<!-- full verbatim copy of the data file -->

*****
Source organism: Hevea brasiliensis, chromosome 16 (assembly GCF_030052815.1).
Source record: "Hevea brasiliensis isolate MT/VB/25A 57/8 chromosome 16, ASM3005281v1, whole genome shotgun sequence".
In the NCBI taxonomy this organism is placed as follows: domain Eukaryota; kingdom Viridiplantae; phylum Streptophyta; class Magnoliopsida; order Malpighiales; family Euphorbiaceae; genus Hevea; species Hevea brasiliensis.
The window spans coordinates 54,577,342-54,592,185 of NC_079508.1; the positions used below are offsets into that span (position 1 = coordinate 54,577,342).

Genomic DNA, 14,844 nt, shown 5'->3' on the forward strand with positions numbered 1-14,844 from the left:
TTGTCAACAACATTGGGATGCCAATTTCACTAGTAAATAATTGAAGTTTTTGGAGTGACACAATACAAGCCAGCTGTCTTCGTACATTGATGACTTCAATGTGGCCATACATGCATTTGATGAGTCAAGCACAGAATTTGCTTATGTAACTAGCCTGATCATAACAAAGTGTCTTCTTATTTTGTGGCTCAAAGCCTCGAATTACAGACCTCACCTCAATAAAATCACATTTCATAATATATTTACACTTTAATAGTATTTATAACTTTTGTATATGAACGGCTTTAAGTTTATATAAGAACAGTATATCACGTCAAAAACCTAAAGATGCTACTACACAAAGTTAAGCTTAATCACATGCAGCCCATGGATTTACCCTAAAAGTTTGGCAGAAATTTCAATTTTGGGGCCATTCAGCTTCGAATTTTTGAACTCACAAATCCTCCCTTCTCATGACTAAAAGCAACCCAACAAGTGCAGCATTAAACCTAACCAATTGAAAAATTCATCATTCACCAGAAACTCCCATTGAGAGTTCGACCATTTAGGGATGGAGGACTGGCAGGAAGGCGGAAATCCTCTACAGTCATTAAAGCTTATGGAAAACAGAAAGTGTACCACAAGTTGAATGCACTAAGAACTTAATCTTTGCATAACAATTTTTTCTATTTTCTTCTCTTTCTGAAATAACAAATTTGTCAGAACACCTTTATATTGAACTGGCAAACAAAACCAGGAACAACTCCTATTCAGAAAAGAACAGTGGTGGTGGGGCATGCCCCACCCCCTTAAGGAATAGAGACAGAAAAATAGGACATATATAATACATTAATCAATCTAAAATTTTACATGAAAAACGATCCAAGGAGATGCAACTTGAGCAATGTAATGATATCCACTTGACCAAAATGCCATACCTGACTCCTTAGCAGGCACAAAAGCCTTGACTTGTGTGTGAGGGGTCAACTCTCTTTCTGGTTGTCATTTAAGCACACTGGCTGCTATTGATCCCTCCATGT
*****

Source organism: Hevea brasiliensis, chromosome 16 (assembly GCF_030052815.1).
Source record: "Hevea brasiliensis isolate MT/VB/25A 57/8 chromosome 16, ASM3005281v1, whole genome shotgun sequence".
In the NCBI taxonomy this organism is placed as follows: domain Eukaryota; kingdom Viridiplantae; phylum Streptophyta; class Magnoliopsida; order Malpighiales; family Euphorbiaceae; genus Hevea; species Hevea brasiliensis.
The window spans coordinates 54,577,342-54,592,185 of NC_079508.1; the positions used below are offsets into that span (position 1 = coordinate 54,577,342).

Genomic DNA, 14,844 nt, shown 5'->3' on the forward strand with positions numbered 1-14,844 from the left:
TTGTCAACAACATTGGGATGCCAATTTCACTAGTAAATAATTGAAGTTTTTGGAGTGACACAATACAAGCCAGCTGTCTTCGTACATTGATGACTTCAATGTGGCCATACATGCATTTGATGAGTCAAGCACAGAATTTGCTTATGTAACTAGCCTGATCATAACAAAGTGTCTTCTTATTTTGTGGCTCAAAGCCTCGAATTACAGACCTCACCTCAATAAAATCACATTTCATAATATATTTACACTTTAATAGTATTTATAACTTTTGTATATGAACGGCTTTAAGTTTATATAAGAACAGTATATCACGTCAAAAACCTAAAGATGCTACTACACAAAGTTAAGCTTAATCACATGCAGCCCATGGATTTACCCTAAAAGTTTGGCAGAAATTTCAATTTTGGGGCCATTCAGCTTCGAATTTTTGAACTCACAAATCCTCCCTTCTCATGACTAAAAGCAACCCAACAAGTGCAGCATTAAACCTAACCAATTGAAAAATTCATCATTCACCAGAAACTCCCATTGAGAGTTCGACCATTTAGGGATGGAGGACTGGCAGGAAGGCGGAAATCCTCTACAGTCATTAAAGCTTATGGAAAACAGAAAGTGTACCACAAGTTGAATGCACTAAGAACTTAATCTTTGCATAACAATTTTTTCTATTTTCTTCTCTTTCTGAAATAACAAATTTGTCAGAACACCTTTATATTGAACTGGCAAACAAAACCAGGAACAACTCCTATTCAGAAAAGAACAGTGGTGGTGGGGCATGCCCCACCCCCTTAAGGAATAGAGACAGAAAAATAGGACATATATAATACATTAATCAATCTAAAATTTTACATGAAAAACGATCCAAGGAGATGCAACTTGAGCAATGTAATGATATCCACTTGACCAAAATGCCATACCTGACTCCTTAGCAGGCACAAAAGCCTTGACTTGTGTGTGAGGGGTCAACTCTCTTTCTGGTTGTCATTTAAGCACACTGGCTGCTATTGATCCCTCCATGT